Clinical problems in the long-term care of patients with chronic depression

Authors

  • Bauke Koekkoek,

    1. B. Koekkoek RN CNS
      Clinical Nurse Specialist and Researcher
      Department of Outpatient Community Care, Altrecht Mental Health Care, Zeist; Gelderse Roos Mental Health Care, Institute for Professionalization, Wolfheze, The Netherlands
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  • Berno Van Meijel,

    1. B. van Meijel PhD RN
      Associate Professor
      Research Group Mental Health Nursing, INHOLLAND University for Applied Sciences, Amsterdam, The Netherlands
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  • Aart Schene,

    1. A. Schene MD PhD
      Professor of Psychiatry
      Department of Psychiatry, Academic Medical Center, University of Amsterdam, Amsterdam, The Netherlands
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  • Giel Hutschemaekers

    1. G. Hutschemaekers PhD
      Professor of Clinical Psychology
      Gelderse Roos Mental Health Care, Institute for Professionalization, Wolfheze; Academic Center of Social Sciences, Radboud University, Nijmegen, The Netherlands
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B. Koekkoek: e-mail: b.koekkoek@altrecht.nl

Abstract

Title. Clinical problems in the long-term care of patients with chronic depression.

Aim.  This paper is a report of a study to explore problems encountered by mental health professionals in the long-term care of patients with chronic depression.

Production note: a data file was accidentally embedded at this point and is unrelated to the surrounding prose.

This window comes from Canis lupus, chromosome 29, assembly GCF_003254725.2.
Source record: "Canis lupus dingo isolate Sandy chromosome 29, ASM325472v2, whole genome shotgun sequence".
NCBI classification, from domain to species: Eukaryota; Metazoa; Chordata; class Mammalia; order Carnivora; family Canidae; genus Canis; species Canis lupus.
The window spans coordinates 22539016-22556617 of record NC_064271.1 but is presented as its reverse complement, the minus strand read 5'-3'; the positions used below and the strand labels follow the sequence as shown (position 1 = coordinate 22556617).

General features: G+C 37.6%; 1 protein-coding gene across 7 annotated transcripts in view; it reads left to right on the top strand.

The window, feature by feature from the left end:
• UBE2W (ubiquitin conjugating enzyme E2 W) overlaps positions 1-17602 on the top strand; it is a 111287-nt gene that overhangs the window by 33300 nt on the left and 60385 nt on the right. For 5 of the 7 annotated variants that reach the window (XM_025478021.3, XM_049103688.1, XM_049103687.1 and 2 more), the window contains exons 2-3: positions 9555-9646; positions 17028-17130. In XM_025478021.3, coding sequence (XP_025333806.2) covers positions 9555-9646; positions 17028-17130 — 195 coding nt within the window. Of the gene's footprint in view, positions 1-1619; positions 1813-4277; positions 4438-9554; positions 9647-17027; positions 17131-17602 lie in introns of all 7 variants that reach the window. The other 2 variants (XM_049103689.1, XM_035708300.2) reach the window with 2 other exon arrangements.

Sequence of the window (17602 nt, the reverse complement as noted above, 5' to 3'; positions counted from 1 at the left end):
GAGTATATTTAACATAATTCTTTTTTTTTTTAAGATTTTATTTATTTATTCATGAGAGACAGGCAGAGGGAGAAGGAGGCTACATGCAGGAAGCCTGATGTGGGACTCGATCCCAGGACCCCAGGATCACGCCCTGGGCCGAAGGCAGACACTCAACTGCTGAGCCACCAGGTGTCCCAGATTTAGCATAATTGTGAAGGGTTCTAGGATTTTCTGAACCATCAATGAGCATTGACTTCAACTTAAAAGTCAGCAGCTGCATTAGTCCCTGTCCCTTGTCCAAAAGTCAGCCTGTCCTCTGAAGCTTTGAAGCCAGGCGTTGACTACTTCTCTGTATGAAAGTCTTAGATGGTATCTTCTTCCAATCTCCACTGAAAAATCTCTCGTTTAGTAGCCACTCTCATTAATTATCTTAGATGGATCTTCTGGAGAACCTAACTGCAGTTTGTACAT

Background.  Patients who do not profit from psychopharmacological or psychotherapeutic treatment often need long-term care. Although they experience severe symptoms and loss of functioning, little is known about these people and the care they receive.

Method.  Experts in chronic depression (n = 8) participated in a four-phase Delphi study in 2006–2007. Problems were elicited through a focus group interview (first round) which was analysed using thematic analysis. The resulting problem list was validated (second round) and scored twice on a 7-point Likert scale (third and fourth rounds) by the participants. Urgency and changeability scores of 35 problems were obtained and a hierarchy of problems was set. In addition, qualitative data from the focus group interview were used to frame the results in the context of long-term care for patients with chronic depression.

Results.  Problems were subdivided into five areas. Relapses by the patient, a pessimistic attitude by the professional and demoralization in both were major problems. Also noted were the negative societal connotations of chronic depression and the lack of a coherent view on treatment within mental health care.

Conclusion.  Chronicity of depression may be denied by both patients and professionals, resulting in an overly strong focus on cure and a limited quality of care. The results may be used as a starting point for construction of a best-practice programme to improve long-term care.

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